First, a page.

Every sports athlete trains for years, day in and day out to set off a performance in a vie for a podium finish. But a freak event like a Muscle cramp could easily put those years of training down the drain.

Muscle cramps had been the achilles heel from Olympic athletes to weekend warriors. Various ways had been exhausted in order to combat this sudden event - like eating Bananas, consuming energy drinks - in efforts of maintaining electrolyte balance and hydration in the muscle.

 

But a new research was conducted by Rod Mackinnon, a Noble Prize winner from Rockefeller University, debunking this theory.

“The primary origin of the cramp is the nerve, not the muscle,”  Mackinnon  suggested as he further explained that excessive motor impulses from the nerve to the muscle is what causes the cramps, not due to nutrient deficiency or dehydration.

'By applying a strong sensory stimulus in the mouth, it causes inhibition of the motor output that causes the cramps.' He suggested that instead of primarily addressing dehydration during cramps, a shock to the system would alter the abnormal muscle contractions.

Spicy concoctions, ginger or cinnamon infused drinks is the new in for muscle cramps. Mackinnon then proposed that jolt inducing, pungent tasting brews would be the optimal sensory experience to overcome abnormal motor firing.

'Now, a lot of endurance athletes had been brewing spicy drinks before a race.' With this, in partnership with Bruce Bean and Christoph Westphal, they produced the HotShots - a spicy bottled pre-workout drink that can be indulged by athletes as a new deterrent to a muscle cramp.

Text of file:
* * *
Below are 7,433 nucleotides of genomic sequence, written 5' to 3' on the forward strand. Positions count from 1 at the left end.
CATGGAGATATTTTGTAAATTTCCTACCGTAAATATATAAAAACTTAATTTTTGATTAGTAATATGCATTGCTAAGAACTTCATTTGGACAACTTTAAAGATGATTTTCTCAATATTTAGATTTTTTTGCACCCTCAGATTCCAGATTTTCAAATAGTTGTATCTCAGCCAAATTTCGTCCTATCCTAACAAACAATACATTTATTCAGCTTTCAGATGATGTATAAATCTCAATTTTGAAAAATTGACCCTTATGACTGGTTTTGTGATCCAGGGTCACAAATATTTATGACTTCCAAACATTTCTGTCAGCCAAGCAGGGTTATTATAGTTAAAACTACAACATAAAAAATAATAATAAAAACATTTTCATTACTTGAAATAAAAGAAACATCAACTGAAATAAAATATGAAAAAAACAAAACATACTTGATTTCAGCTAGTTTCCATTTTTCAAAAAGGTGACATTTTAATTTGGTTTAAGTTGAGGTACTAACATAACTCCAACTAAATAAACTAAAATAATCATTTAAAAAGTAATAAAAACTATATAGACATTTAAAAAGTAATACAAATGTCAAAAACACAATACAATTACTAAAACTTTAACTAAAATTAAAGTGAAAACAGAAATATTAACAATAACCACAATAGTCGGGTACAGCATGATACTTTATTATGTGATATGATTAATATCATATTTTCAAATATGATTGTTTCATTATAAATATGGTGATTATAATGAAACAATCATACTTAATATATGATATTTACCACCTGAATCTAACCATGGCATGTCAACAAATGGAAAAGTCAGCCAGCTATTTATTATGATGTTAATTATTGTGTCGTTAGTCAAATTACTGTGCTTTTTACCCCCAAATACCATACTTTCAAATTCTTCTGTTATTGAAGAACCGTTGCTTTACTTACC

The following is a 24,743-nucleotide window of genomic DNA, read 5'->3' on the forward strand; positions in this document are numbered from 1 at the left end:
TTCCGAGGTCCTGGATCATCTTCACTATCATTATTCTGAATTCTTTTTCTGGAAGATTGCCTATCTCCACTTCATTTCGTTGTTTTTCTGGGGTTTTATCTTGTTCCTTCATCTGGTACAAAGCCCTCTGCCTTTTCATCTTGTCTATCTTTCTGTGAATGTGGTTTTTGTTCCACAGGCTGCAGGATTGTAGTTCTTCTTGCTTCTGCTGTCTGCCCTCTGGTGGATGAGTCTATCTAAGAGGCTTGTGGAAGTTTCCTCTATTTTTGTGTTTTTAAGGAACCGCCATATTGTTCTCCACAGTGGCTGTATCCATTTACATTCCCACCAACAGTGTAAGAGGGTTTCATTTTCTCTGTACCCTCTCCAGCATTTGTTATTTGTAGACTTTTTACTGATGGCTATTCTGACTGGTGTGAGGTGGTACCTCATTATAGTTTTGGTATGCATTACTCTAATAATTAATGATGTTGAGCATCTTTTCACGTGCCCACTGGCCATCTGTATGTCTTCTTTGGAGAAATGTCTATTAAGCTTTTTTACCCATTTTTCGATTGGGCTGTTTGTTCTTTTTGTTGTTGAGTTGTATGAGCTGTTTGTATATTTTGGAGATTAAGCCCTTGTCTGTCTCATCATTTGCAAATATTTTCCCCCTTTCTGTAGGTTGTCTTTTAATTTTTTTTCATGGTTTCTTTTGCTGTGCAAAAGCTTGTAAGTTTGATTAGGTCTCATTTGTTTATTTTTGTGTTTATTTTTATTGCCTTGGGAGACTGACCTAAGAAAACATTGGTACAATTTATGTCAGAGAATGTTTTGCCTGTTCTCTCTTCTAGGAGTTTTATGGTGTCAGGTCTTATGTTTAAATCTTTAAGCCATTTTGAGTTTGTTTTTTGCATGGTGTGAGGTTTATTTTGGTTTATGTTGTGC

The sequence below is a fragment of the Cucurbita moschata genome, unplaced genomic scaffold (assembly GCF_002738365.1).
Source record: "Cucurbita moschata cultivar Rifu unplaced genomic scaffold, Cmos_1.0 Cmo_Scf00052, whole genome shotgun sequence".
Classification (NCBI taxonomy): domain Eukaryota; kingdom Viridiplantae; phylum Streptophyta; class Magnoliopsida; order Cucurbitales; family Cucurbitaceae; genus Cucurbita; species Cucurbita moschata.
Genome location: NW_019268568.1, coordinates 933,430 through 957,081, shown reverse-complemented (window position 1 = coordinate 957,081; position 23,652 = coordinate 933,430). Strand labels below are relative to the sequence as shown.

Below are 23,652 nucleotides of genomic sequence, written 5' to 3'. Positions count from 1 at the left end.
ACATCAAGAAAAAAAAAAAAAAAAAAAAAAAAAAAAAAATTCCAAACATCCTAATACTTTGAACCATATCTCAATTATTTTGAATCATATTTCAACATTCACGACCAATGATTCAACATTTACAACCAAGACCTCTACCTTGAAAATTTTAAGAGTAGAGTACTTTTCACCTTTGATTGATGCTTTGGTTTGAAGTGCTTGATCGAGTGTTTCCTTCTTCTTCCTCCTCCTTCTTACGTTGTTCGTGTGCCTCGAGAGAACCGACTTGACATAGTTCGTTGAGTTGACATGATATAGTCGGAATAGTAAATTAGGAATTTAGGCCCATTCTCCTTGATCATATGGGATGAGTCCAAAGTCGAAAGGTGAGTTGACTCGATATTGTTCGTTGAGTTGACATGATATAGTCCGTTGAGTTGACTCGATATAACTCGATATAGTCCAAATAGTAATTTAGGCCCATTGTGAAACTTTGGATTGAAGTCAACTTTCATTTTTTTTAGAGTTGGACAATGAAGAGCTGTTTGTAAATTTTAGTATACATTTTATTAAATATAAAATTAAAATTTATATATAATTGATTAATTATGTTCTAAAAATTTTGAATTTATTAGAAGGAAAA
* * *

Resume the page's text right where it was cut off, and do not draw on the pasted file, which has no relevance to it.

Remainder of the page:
This prevention to a muscle cramp may hardly be a refreshing drink to aid your performance, but the point is to shock, not to replenish.  

 

 

Words by Jek Llanos

Futterman, M. (2016, July 11). A New Way to Prevent Muscle Cramps. Retrieved September 05, 2016, from http://www.wsj.com/articles/a-new-way-to-prevent-muscle-cramps-1468256588

Short, G., Hegarty, B., MacKinnon, R., Bean, B., Westphal, C., & Cermak, J. (2015, April 21). Orally-administered TRPV1 and TRPA1 activators inhibit electrically-induced muscle cramps in normal healthy volunteers (S17.003) [Abstract].Orally-administered TRPV1 and TRPA1 Activators Inhibit Electrically-induced Muscle Cramps in Normal Healthy Volunteers (S17.003), 84(14), s17.003. Retrieved from http://www.neurology.org/content/84/14_Supplement/S17.003


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